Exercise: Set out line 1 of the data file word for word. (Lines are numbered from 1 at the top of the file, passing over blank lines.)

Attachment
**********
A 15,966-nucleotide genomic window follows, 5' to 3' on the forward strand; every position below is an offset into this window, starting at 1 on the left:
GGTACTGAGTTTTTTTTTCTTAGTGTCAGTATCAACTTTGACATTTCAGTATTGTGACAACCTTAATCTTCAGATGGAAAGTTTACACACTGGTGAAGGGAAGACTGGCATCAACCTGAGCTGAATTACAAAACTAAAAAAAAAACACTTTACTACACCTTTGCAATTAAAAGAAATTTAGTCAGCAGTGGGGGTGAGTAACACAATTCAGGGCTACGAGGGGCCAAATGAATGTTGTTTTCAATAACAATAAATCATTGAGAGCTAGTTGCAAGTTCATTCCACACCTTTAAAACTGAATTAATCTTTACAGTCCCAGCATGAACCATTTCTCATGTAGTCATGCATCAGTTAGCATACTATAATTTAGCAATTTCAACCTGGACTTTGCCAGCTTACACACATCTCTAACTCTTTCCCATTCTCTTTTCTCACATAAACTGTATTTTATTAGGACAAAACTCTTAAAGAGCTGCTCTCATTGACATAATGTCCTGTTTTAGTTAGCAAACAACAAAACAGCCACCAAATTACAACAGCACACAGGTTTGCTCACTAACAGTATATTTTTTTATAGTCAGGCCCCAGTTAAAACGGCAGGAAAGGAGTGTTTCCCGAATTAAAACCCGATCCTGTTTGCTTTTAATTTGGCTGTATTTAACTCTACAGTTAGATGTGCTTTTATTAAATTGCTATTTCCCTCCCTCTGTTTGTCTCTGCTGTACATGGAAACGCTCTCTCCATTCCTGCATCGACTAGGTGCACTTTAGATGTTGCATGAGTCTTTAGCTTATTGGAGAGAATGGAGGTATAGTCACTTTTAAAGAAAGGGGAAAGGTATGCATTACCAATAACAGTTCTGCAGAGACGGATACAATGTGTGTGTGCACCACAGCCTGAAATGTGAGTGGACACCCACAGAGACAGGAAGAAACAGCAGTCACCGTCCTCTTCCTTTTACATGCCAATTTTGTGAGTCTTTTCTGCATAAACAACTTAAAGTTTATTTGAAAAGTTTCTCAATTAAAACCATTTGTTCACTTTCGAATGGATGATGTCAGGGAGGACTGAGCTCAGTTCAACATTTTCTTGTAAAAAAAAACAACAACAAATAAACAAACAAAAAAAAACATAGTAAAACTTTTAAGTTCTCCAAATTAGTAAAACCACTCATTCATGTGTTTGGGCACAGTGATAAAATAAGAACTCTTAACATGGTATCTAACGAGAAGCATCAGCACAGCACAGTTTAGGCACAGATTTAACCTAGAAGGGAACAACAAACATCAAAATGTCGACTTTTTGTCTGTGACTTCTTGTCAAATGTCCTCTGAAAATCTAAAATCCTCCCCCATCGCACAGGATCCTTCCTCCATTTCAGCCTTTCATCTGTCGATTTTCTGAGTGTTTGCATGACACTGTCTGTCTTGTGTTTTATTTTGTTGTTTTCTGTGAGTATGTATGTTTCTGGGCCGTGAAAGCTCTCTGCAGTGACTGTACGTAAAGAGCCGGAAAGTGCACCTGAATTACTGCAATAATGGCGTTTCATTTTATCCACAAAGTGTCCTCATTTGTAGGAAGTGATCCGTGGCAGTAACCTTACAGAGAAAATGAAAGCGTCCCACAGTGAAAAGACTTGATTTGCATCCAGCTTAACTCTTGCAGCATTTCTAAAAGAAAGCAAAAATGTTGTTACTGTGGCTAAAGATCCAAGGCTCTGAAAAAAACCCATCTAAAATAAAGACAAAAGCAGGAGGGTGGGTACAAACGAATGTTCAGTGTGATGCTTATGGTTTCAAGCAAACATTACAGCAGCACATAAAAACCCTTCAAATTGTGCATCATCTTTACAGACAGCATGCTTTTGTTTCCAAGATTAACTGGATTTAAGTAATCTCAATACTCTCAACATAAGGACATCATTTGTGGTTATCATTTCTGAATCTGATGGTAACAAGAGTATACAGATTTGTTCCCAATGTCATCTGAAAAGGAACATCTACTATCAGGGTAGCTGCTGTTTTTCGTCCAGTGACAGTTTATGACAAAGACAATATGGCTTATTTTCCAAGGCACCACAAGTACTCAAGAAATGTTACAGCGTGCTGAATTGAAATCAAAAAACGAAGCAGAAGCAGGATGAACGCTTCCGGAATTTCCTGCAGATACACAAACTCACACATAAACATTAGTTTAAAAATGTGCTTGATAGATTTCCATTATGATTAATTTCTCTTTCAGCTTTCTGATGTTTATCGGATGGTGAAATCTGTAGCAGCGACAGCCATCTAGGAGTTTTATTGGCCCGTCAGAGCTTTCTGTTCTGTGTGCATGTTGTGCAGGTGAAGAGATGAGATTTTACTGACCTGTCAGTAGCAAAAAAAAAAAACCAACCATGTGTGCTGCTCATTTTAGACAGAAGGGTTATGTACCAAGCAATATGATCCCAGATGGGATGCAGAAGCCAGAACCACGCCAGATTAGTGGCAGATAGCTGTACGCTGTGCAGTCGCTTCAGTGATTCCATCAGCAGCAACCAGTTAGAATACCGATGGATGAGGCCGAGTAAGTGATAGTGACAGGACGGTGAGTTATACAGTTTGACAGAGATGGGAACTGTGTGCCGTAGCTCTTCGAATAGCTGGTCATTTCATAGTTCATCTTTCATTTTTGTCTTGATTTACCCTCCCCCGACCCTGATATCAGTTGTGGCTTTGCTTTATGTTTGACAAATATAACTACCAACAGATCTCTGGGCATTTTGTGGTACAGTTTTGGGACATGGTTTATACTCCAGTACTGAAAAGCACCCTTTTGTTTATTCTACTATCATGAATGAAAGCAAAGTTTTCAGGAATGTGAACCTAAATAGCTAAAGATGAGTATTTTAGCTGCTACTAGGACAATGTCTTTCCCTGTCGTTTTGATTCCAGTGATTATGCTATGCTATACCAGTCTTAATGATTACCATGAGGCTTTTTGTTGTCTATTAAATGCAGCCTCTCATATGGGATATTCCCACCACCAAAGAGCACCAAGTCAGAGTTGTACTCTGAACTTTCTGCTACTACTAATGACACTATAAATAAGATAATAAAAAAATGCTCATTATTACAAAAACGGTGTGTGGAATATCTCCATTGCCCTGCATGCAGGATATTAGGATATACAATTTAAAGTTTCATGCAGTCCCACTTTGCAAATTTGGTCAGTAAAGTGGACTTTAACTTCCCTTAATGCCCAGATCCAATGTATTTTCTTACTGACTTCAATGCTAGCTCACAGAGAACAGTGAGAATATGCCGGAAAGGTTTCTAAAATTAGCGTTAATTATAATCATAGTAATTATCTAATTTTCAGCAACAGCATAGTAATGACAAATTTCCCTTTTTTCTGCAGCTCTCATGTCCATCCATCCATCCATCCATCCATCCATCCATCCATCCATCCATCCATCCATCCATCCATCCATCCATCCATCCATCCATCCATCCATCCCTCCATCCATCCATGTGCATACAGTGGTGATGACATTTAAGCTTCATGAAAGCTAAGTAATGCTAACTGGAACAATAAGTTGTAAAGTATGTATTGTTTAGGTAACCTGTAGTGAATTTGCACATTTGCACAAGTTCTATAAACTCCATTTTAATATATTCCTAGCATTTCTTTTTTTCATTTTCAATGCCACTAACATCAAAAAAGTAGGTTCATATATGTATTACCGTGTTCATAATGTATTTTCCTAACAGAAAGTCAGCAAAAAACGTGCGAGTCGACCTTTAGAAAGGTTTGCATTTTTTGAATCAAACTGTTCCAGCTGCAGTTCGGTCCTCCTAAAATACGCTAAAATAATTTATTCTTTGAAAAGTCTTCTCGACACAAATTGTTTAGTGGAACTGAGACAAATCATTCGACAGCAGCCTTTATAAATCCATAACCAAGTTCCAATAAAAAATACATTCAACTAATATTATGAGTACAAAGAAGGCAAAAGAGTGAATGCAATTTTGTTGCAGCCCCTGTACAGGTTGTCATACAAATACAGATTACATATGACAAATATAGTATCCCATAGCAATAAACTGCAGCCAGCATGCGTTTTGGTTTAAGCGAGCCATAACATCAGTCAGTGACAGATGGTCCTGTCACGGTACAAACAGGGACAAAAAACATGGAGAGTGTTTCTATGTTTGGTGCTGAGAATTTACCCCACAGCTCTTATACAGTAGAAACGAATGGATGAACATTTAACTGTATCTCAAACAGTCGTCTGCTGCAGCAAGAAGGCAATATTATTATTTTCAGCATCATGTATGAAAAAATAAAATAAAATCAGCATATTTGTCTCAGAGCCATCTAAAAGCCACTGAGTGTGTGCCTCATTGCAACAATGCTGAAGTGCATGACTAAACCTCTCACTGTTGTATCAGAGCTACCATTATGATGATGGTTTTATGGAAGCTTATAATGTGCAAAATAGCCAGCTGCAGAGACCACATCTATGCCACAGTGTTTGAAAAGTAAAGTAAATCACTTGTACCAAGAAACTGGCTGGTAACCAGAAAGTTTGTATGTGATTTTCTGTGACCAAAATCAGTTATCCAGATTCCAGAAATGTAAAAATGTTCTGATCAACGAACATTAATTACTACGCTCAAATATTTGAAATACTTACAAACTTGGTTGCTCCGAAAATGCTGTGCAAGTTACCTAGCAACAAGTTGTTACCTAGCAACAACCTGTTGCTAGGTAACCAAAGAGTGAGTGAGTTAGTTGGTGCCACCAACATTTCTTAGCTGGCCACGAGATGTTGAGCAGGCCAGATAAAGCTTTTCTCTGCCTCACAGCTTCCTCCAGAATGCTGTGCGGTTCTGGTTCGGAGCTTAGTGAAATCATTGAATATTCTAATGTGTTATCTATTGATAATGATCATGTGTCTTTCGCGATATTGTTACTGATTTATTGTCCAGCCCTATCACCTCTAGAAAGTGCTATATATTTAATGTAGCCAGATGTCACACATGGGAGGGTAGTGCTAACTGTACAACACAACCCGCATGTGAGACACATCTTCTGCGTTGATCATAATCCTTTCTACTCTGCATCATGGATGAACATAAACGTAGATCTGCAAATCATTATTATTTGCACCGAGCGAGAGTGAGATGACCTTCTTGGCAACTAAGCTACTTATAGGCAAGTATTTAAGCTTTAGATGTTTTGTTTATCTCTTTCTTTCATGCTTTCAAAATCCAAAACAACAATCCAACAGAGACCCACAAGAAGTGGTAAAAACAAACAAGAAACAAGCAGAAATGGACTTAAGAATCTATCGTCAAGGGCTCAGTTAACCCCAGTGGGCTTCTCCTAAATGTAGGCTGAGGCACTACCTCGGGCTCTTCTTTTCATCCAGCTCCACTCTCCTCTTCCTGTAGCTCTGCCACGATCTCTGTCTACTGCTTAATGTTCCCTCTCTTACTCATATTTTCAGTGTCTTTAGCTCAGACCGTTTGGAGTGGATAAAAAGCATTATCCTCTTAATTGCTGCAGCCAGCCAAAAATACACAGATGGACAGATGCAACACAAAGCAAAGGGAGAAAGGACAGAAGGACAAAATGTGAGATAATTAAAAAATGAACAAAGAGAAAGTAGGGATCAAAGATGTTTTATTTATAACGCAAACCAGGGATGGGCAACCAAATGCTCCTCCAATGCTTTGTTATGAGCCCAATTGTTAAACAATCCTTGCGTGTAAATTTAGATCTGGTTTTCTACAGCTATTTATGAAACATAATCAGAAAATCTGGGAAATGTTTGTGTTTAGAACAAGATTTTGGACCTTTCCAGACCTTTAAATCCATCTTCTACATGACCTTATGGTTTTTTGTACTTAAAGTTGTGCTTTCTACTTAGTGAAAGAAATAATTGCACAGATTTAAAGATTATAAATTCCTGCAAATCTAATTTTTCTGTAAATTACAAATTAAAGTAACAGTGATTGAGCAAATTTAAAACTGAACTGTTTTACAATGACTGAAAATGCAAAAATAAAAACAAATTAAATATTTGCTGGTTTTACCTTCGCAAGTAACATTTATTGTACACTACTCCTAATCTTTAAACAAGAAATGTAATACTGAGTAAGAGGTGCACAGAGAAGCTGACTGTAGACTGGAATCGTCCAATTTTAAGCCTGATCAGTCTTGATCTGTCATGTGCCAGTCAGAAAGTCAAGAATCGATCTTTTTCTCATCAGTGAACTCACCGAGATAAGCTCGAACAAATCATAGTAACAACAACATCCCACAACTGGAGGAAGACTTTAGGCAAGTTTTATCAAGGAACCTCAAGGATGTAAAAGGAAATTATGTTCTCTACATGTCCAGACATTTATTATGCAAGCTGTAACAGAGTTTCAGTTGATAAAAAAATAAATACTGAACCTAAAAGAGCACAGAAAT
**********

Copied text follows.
A 15,966-nucleotide genomic window follows, 5' to 3' on the forward strand; every position below is an offset into this window, starting at 1 on the left: